Faculty Spotlight: Mindfulness

Mindfulness has gained popularity in recent years.  Mindfulness, the skill of non-judgmentally paying attention, has been shown to be beneficial for both emotional and physical health among undergraduate populations.1,2 While it is generally well-known that mindfulness is effective in reducing stress, specifically for undergraduates, mindfulness may be useful in decreasing alcohol problems. Additionally, individualizing mindfulness ... [Read more...]

Faculty Spotlight: Positive Psychology

Positive psychology has gained popularity over the years, shifting attention from studying what is negatively impacting individuals to understanding the positive aspects of well-being. Introduced in 1998 by Dr. Martin Seligman, positive psychology focuses on topics such as happiness, well-being, success, and optimal human functioning.1 This relatively new branch of psychology has expanded the scope ... [Read more...]

Faculty Spotlight: Social Media

Social media, such as Facebook, Instagram, and Snapchat, are the norm for college students. In and out of the classroom, students are generally engaged in at least one, if not all, of these social media platforms. As use of social media increases, what are the consequences for students? How is social media impacting mental health ... [Read more...]

Faculty Spotlight: Stress

Stress in college is inevitable. Today, as undergraduate degrees become the norm, college students face a tremendous amount of pressure. Pressure to perform well academically, the increasing cost of undergraduate education, and developmentally still learning and growing – college students face a large amount of stress during a unique time in their lives. What are ... [Read more...]

Faculty Spotlight: Self-injury

Self-injury, also known as self-harm or non-suicidal self-injury, is deliberate self-inflicted harm to oneself. Behaviors that cause pain but are not done with the intention of ending life are considered self-injury. This includes cutting, burning, and biting – but can also include behaviors such as banging your head against a wall, hitting objects, or scratching. ... [Read more...]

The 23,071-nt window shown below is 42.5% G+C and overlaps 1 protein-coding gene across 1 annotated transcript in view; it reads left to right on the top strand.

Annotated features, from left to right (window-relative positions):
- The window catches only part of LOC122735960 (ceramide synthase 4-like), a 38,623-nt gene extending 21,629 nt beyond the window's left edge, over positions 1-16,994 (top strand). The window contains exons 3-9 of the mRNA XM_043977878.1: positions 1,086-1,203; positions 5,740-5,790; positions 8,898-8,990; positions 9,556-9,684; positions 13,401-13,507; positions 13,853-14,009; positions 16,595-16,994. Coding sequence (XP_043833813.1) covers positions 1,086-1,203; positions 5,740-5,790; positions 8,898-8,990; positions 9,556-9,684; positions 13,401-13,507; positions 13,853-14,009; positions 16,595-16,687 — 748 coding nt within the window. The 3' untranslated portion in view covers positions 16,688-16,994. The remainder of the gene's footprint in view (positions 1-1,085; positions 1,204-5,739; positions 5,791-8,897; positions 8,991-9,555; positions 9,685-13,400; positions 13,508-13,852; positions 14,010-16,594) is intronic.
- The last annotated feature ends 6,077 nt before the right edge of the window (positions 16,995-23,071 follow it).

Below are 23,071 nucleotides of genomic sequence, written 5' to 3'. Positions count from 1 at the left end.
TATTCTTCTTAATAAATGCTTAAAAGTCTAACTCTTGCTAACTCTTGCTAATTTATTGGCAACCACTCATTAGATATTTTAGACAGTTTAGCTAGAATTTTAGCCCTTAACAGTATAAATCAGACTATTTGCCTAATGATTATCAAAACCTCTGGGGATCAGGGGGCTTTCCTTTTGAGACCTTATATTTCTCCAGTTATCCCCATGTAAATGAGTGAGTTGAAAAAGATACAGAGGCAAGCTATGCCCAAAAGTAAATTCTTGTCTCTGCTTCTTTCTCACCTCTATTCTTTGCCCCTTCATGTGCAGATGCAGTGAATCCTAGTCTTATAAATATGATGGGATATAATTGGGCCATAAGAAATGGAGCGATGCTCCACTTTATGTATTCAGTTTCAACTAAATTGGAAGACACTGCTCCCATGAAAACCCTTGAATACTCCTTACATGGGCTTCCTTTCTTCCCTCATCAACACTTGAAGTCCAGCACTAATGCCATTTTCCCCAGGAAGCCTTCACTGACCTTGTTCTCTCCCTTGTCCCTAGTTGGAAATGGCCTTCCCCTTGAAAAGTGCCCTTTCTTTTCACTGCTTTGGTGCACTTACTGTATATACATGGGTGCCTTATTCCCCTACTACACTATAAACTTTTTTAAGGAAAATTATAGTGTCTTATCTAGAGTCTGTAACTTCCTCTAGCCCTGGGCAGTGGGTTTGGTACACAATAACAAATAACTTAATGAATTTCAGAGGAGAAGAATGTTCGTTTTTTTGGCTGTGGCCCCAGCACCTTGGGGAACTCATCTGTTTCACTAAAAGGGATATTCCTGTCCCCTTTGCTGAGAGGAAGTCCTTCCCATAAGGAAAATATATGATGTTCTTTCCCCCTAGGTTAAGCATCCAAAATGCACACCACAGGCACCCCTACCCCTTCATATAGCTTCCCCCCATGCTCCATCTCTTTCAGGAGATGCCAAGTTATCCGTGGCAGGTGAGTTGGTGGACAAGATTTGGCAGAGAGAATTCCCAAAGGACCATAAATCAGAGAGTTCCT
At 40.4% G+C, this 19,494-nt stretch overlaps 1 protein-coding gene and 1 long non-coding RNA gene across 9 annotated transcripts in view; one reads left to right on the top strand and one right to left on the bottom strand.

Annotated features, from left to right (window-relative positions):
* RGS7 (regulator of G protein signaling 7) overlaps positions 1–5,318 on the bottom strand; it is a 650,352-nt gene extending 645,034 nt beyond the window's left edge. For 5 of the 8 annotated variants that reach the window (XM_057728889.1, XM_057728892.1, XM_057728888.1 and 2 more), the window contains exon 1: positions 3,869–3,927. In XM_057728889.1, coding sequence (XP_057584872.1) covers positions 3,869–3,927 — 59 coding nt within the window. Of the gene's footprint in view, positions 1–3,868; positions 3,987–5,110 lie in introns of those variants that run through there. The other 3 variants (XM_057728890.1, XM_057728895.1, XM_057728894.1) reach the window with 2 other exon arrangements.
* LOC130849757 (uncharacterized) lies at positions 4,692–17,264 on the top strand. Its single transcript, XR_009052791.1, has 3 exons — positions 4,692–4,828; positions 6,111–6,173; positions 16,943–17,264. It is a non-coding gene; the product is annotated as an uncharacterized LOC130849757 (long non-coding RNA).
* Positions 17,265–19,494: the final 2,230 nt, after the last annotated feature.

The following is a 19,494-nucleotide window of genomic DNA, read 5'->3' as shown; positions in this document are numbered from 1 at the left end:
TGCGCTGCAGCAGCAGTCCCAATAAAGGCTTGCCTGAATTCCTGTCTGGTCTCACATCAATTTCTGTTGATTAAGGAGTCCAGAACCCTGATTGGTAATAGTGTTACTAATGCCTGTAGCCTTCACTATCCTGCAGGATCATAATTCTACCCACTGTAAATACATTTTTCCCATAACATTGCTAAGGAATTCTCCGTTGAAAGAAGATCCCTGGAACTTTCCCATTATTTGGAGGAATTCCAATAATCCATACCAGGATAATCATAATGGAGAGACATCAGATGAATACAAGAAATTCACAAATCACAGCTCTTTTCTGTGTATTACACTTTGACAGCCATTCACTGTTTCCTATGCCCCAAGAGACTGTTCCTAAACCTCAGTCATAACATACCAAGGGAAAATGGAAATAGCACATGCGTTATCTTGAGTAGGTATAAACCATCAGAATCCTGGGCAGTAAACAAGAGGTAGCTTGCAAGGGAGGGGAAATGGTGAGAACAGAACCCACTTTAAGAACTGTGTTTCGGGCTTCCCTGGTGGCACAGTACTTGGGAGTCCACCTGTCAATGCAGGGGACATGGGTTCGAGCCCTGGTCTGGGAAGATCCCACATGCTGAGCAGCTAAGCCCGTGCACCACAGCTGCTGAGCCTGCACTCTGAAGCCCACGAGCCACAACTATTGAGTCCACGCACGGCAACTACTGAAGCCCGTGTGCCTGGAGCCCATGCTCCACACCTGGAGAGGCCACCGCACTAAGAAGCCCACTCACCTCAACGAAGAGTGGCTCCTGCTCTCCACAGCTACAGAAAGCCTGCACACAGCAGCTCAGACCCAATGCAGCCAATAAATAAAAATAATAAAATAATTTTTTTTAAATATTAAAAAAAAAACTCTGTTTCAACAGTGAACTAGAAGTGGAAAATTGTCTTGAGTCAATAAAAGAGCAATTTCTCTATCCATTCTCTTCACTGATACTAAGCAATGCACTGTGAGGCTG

Faculty Spotlight: Eating Disorders

Eating disorders, such as anorexia, bulimia, and binge-eating disorder, pose a risk to college students’ physical and mental health. Despite eating disorders being more common among females, eating disorder prevalence in college has risen among both male and female students.1 This increase may be due to a number of triggering events, such as the stress ... [Read more...]

Faculty Spotlight: Marijuana Use

Marijuana use is a major concern on college campuses. With the legalization of recreational marijuana use, there are concerns that use will increase among students. Approximately one in five young adults report marijuana use1 and marijuana use among young adults has been associated with adverse consequences, such as academic impairment2, poorer health3, and risky behaviors ... [Read more...]

Faculty Spotlight: Seasonal Affective Disorder

Sometimes mistaken for the winter blues, seasonal affective disorder (SAD) is a type of depression that occurs during different times of the year, often associated with the changing of the seasons. Younger adults, specifically women, and individuals living farther from the equator are at a higher risk for developing SAD. Similar to depression, SAD shares ... [Read more...]

Faculty Spotlight: Dating and Intimate Partner Violence

Dating violence, also known as intimate partner violence, includes controlling behavior, emotional and physical abuse, and aggressive behavior. Dating violence among college students is exceptionally high, ranging from 20-50%, and can happen to anyone regardless of age, sex, race, or background.1 College students are often entering and exiting relationships, sometimes for the first time, and ... [Read more...]

Faculty Spotlight: Mentorship

Adjusting to the college lifestyle, whether students are freshmen or seniors, can be complicated and at times, overwhelming. Mental health problems are commonly associated with chronic problems, such as depression, anxiety, and stress, but it’s also important to consider the mental well-being of all college students through this transition. Aside from a change in academic ... [Read more...]